Successful models of blockchain governance
Recently notable thought leaders of the Bitcoin and Ethereum community have come out against on-blockchain governance systems.
Their arguments can be summarized as follows:
(1) Open source software governance works
(2) If something ain’t broke don’t fix it
(3) No one actually uses on-blockchain governance systems anyways 
This is misguided for the following reasons:
(1) There are systems of decentralized governance that are working well (most notably DASH).
(2) The success of any governance model is entirely dependent on what it is measured against. Every organization needs to make decisions about questions like “how much do the core developers get paid?” and “how much do the marketing people get paid?” Any structure (such as a non-profit foundation) should be measured against alternative mechanisms for achieving the same result. In general, one is static and built on some amount of learned best practice, while the other is experimental and based on best-of-kind decentralized technology. Without measurable outcomes you can’t have a proper comparison.
(3) Informal governance does not always give a strong sense of stability. Take for example, the recent writings of Vinay Gupta, who suggested Ethereum take a strong stance in favor of some forms of censorship. In Bitcoin, which has a ‘no governance’ policy, censorship is effectively impossible. In Ethereum, it remains to be seen what censorship policy will exist.
(4) Open source projects often produce vaporware. With blockchains we typically see a “burst” bias towards getting a prototype product out the door, but then a trickle effect as core devs leave after they’ve collected their initial coins and seen some initial pump. This is in many ways an aggravated version of the common “vaporware” problem of open source, where devs only work on a project so long as it is interesting.
(5) Open source projects often end up scratching their own itch. One common tendency of projects lead by a consensus of highly technical people is that they often focus in on technical problems instead of consumer problems. The most historically successful models are fusions like 37 signals which use a CEO to integrate technological development with consumer focus and product usability.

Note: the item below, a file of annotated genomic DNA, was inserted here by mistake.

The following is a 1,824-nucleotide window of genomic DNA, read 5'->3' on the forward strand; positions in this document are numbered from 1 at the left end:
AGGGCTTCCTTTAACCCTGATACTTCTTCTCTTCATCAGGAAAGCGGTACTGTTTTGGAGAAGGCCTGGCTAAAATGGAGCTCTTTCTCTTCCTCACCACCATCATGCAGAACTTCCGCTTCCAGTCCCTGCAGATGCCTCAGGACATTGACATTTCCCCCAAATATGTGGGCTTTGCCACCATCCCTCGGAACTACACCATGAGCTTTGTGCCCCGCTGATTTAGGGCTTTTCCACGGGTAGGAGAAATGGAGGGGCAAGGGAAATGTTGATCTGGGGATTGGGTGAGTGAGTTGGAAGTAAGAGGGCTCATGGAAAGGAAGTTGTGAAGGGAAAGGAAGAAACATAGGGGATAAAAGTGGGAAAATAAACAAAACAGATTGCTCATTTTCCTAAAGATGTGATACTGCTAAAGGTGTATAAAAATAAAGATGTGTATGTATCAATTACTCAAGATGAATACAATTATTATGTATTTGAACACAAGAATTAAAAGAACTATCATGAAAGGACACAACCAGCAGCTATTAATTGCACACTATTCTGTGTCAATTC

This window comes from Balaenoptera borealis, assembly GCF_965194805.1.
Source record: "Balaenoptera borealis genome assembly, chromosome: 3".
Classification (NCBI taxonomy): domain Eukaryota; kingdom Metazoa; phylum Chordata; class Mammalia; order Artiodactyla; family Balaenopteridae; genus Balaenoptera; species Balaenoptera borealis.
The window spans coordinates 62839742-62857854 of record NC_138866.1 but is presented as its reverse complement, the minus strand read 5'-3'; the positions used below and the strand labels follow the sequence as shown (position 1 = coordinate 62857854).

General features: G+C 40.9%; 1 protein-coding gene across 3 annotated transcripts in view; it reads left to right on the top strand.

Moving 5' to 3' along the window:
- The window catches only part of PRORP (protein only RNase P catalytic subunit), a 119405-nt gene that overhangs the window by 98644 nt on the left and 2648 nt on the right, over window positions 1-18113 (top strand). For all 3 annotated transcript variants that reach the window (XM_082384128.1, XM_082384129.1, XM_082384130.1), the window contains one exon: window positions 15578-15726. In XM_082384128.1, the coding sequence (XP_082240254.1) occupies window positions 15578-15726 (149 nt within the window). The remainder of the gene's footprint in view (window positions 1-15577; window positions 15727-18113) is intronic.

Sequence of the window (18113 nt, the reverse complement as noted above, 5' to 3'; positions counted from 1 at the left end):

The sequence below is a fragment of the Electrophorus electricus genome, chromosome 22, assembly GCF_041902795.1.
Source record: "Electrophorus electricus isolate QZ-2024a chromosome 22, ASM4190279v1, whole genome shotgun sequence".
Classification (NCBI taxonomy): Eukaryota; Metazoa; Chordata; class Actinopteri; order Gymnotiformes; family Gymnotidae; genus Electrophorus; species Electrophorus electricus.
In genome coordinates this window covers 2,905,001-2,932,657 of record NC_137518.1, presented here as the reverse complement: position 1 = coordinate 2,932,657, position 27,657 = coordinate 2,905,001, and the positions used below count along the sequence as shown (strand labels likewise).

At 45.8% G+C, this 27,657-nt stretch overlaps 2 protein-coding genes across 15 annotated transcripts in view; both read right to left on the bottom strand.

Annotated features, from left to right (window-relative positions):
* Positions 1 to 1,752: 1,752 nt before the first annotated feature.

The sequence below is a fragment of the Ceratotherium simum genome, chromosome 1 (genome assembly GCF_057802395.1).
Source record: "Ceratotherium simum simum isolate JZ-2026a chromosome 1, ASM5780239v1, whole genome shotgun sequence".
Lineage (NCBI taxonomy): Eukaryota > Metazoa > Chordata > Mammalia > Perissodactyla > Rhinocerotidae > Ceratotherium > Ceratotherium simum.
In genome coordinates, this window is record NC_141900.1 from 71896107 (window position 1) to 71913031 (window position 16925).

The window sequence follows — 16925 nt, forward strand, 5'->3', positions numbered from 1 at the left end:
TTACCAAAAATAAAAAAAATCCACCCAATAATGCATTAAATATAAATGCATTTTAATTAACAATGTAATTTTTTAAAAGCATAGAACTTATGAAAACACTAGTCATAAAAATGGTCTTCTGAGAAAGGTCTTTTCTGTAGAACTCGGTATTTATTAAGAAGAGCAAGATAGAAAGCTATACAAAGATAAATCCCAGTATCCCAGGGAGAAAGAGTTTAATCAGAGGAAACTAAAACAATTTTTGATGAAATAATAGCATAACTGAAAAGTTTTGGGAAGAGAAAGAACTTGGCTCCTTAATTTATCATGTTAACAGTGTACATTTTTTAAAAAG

(6) Other hybrid solutions exist. The Swarm Fund model, for example, is an incentivized consortium model. It allows token holders to elect board members who then are legally obligated to make major decisions in a way that is transparent and accountable to token holders. This is similar to the R3 or Visa models, in that they allow for a large network of existing stake holders.
What is unique about blockchain in these hybrid solutions is they allow for legal and regulatory compliance to be built into the system, something that is basically impossible on the pure public blockchain model. Most notably, both the original Harvard consensus and the SEC DAO report also suggest a platform which is end-to-end managed by its community is highly likely not to be a security.
It is likely decentralized governance solutions will work only when they provide a 10x advantage over what is currently available. I strongly recommended DASH to members of the Decentralized Autonomous Society because I thought decentralized budgeting and staking was a 10x advantage over other digital cash systems. I equally strongly recommend Swarm Fund today, because I think it is a 10x advantage over any other mechanism I’ve seen for reconciling private and public blockchain worlds and integrating major institutional partners, especially if it manages to inspire trust by integrating a high degree of transparency into its board operations and fiscal management (such as this sneak preview here).
Additionally, although I have never wavered in my support of ambitious projects like Ethereum, I do not wish for key figures in the community like Vitalik to ever have to put themselves at risk over the decisions of whether or not to censor some project. I would much prefer to see these projects organically evolve beyond their founders and create a stable platform for decision-making that does not have the risks of informal governance.
Perhaps Christmas is also making me notice my newly white hair. In my early 20s I was an unmitigated a fan of technology for its own sake, including projects like Google Wave. Now that I have grey hairs I increasingly focus on things that have clear utility to some end user and a governance structure that is complementary to delivering that utility.
So for the holidays, I would much prefer product to ponzis, even when they are cute and furry. That said, I will of course continue to share love for kittens everywhere.
 Please read the full versions of Nick, Vitalik, and Vlad’s opinions. I don’t mean to be blasé, and ultimately consider this only the starting point of a multi-decade dialogue on these subjects.
 Full disclosure: I have personally been responsible for several open source projects gone vaporware due to lack of sustained interest.